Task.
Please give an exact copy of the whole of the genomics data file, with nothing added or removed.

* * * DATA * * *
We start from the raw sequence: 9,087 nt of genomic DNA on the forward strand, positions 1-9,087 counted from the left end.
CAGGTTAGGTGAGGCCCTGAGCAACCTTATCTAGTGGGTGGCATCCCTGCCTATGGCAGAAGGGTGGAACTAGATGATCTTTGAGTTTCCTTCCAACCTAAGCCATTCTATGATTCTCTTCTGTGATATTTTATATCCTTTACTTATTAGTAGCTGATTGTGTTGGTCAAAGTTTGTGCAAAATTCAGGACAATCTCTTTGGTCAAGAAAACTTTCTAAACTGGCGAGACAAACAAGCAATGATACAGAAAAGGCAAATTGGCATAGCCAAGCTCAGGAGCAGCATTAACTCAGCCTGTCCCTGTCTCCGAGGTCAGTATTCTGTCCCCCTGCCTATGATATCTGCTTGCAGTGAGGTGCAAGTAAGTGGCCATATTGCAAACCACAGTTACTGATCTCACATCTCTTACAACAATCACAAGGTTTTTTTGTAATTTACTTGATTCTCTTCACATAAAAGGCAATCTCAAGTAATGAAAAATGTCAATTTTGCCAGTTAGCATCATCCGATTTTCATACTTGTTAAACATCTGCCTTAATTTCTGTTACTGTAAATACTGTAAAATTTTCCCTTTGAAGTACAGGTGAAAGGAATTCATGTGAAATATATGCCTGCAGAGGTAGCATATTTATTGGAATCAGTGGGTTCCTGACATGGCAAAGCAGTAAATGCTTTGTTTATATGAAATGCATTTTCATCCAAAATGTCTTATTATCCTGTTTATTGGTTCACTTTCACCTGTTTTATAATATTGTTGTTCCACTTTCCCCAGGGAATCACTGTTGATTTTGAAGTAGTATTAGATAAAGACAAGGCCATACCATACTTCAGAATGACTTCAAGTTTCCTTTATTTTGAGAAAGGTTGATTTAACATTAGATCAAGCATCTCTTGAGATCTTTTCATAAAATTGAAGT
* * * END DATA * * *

We start from the raw sequence: 9,087 nt of genomic DNA on the forward strand, positions 1-9,087 counted from the left end.
CAGGTTAGGTGAGGCCCTGAGCAACCTTATCTAGTGGGTGGCATCCCTGCCTATGGCAGAAGGGTGGAACTAGATGATCTTTGAGTTTCCTTCCAACCTAAGCCATTCTATGATTCTCTTCTGTGATATTTTATATCCTTTACTTATTAGTAGCTGATTGTGTTGGTCAAAGTTTGTGCAAAATTCAGGACAATCTCTTTGGTCAAGAAAACTTTCTAAACTGGCGAGACAAACAAGCAATGATACAGAAAAGGCAAATTGGCATAGCCAAGCTCAGGAGCAGCATTAACTCAGCCTGTCCCTGTCTCCGAGGTCAGTATTCTGTCCCCCTGCCTATGATATCTGCTTGCAGTGAGGTGCAAGTAAGTGGCCATATTGCAAACCACAGTTACTGATCTCACATCTCTTACAACAATCACAAGGTTTTTTTGTAATTTACTTGATTCTCTTCACATAAAAGGCAATCTCAAGTAATGAAAAATGTCAATTTTGCCAGTTAGCATCATCCGATTTTCATACTTGTTAAACATCTGCCTTAATTTCTGTTACTGTAAATACTGTAAAATTTTCCCTTTGAAGTACAGGTGAAAGGAATTCATGTGAAATATATGCCTGCAGAGGTAGCATATTTATTGGAATCAGTGGGTTCCTGACATGGCAAAGCAGTAAATGCTTTGTTTATATGAAATGCATTTTCATCCAAAATGTCTTATTATCCTGTTTATTGGTTCACTTTCACCTGTTTTATAATATTGTTGTTCCACTTTCCCCAGGGAATCACTGTTGATTTTGAAGTAGTATTAGATAAAGACAAGGCCATACCATACTTCAGAATGACTTCAAGTTTCCTTTATTTTGAGAAAGGTTGATTTAACATTAGATCAAGCATCTCTTGAGATCTTTTCATAAAATTGAAGT